of redemption hidden beneath his weathered exterior.
At the center of the show and of
course at the center of all the Batman mythology is Batman himself
Bruce Wayne here played as a boy by David Mazouz. I was initially
worried that Gotham would just be a Smallville retread but how they
handled Bruce in the Pilot has quelled those fears. While he is
played very well although he doesn’t get that much screen time and this is a
good thing. The Batman story should be a catalyst for the series and
not the plot of the series itself and that seems to be the route they are taking.
While I look forward to seeing young Bruce’s journey I’m glad they
haven’t just gone Batman Begins… Begins. The story is being honored
but the murder of the Waynes and the birth of the Dark Knight is an
arc more so than the main story and I for one am very happy about
that. Also you can’t have Bruce Wayne without his trusted Butler
Alfred Pennyworth and even though he has less screen time than Bruce
Sean Pertwee does a fine job. His Alfred is more working class
everyman than  refined gent and I find that take very refreshing and
can’t wait to see more.

Of course where DC both in Comics and
related media really shines (love it or hate it) is the villains. And
that is where for the most part the real appeal of Gotham lies and
the Pilot doesn’t skimp on the villainy. Several villains make little
more than extended cameos so I don’t feel the need to go into too
much detail with them for the most part. Edward Nygma is charming and
eccentric, Carmine Falcone delivers the right amount of menace and
dignity while sadly Ivy Pepper is just there and doesn’t add much to
the proceedings. Robin Lord Taylor’s Oswald Cobblepot is a delight.
He’s a cringing little sycophant but at the same time harbors his own
ambitions for Gotham’s Underworld. He’s conniving and grovelling but
at the same time quite an endearing character and the one comic book
villain that the Pilot nails perfectly. Lord Taylor has truck loads
of charisma and keeps you drawn to the screen whenever he on. A
standout performance. The real villain and the highpoint of the
entire Pilot is the revelation that is Jada Pinkett Smith as Fish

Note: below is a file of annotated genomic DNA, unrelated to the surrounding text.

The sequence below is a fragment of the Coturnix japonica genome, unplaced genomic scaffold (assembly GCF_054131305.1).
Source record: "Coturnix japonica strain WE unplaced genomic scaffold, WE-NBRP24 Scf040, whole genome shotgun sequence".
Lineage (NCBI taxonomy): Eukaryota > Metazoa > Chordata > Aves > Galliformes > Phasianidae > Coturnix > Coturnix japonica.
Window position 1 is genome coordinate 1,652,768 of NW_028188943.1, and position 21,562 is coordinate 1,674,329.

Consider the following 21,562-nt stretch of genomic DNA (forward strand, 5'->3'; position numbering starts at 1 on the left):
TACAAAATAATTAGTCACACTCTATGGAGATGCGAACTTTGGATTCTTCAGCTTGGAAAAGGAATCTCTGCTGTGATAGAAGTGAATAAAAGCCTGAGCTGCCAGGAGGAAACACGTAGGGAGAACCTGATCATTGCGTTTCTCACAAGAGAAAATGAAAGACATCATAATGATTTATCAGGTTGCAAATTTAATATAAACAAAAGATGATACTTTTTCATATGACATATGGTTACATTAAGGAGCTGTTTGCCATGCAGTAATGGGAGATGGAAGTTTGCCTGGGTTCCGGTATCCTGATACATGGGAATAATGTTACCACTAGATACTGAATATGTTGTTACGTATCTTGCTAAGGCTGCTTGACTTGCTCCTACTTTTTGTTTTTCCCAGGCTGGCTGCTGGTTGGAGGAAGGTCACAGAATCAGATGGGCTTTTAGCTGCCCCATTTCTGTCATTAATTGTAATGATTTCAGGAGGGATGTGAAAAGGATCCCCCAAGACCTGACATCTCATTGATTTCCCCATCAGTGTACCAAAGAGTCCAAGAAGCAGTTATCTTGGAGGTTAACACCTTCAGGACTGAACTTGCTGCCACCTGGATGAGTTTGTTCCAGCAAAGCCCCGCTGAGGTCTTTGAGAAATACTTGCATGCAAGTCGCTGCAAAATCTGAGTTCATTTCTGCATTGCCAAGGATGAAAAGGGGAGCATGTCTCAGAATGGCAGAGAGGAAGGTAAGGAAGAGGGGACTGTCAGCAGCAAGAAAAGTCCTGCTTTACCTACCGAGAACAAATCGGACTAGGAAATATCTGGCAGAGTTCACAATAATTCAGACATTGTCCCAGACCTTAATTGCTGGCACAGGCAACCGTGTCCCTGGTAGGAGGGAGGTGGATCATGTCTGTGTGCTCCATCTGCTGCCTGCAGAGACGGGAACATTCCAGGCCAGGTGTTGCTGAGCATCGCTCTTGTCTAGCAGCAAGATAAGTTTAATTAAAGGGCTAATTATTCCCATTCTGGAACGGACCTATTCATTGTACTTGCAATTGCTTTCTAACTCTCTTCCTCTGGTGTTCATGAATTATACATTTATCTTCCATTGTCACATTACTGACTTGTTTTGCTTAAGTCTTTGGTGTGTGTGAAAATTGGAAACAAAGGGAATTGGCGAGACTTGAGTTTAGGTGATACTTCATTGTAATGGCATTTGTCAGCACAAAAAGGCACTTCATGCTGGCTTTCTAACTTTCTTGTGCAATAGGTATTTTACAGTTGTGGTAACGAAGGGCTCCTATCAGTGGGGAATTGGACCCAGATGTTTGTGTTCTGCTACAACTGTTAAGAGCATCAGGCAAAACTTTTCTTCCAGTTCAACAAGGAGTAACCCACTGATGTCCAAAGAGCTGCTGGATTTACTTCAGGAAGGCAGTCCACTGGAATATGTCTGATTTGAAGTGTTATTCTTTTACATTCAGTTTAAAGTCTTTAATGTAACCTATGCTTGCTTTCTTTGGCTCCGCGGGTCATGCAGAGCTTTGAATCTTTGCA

Mooney. Pinkett steals every scene she is in. Pinkett Smith’s combination
of sensuality, motherly caring and violent menace is as perfect as
villain performance as you can get. I was totally surprised by her
ability to capture all those elements and bring them together for one
hell of a antagonist. I loved every second of her screen time. Sexy,
scary and cunning. For this audience member he more Fish Mooney in the series the better.

While I did enjoy the Pilot there are
several flaws. Gordon’s fiancee Barbara was very bland and her
relationship with Montoya while intriguing could have benefited from
a more fleshed out performance. I think the blame lies with the
writers as it is a story strand that deserves more than a few seconds
of screen time. It feels forced but does have potential for the
future. The other major flaw in the Pilot is the attempts to connect
the entire Batman mythos together. It felt sometimes like a join the
dots of the Batman Universe. I don’t feel that every character and
their back stories needs to entwined with that of Batman/Bruce
Wayne’s and that is where I felt the Pilot really stumbled.
Regardless of my reservations I
thoroughly enjoyed the Pilot and will be tuning in every week to see
the continuing adventures of Gordon, Bullock and Cobblepot.
A compelling crime drama/comic book
combo.

Rating: 8/10

WOBAM! Writing Staff

We're the passionate staff of WOBAM! Entertainment, covering the worlds of heroes and galaxies far, far, away.
We're the passionate staff of WOBAM! Entertainment, covering the worlds of heroes and galaxies far, far, away.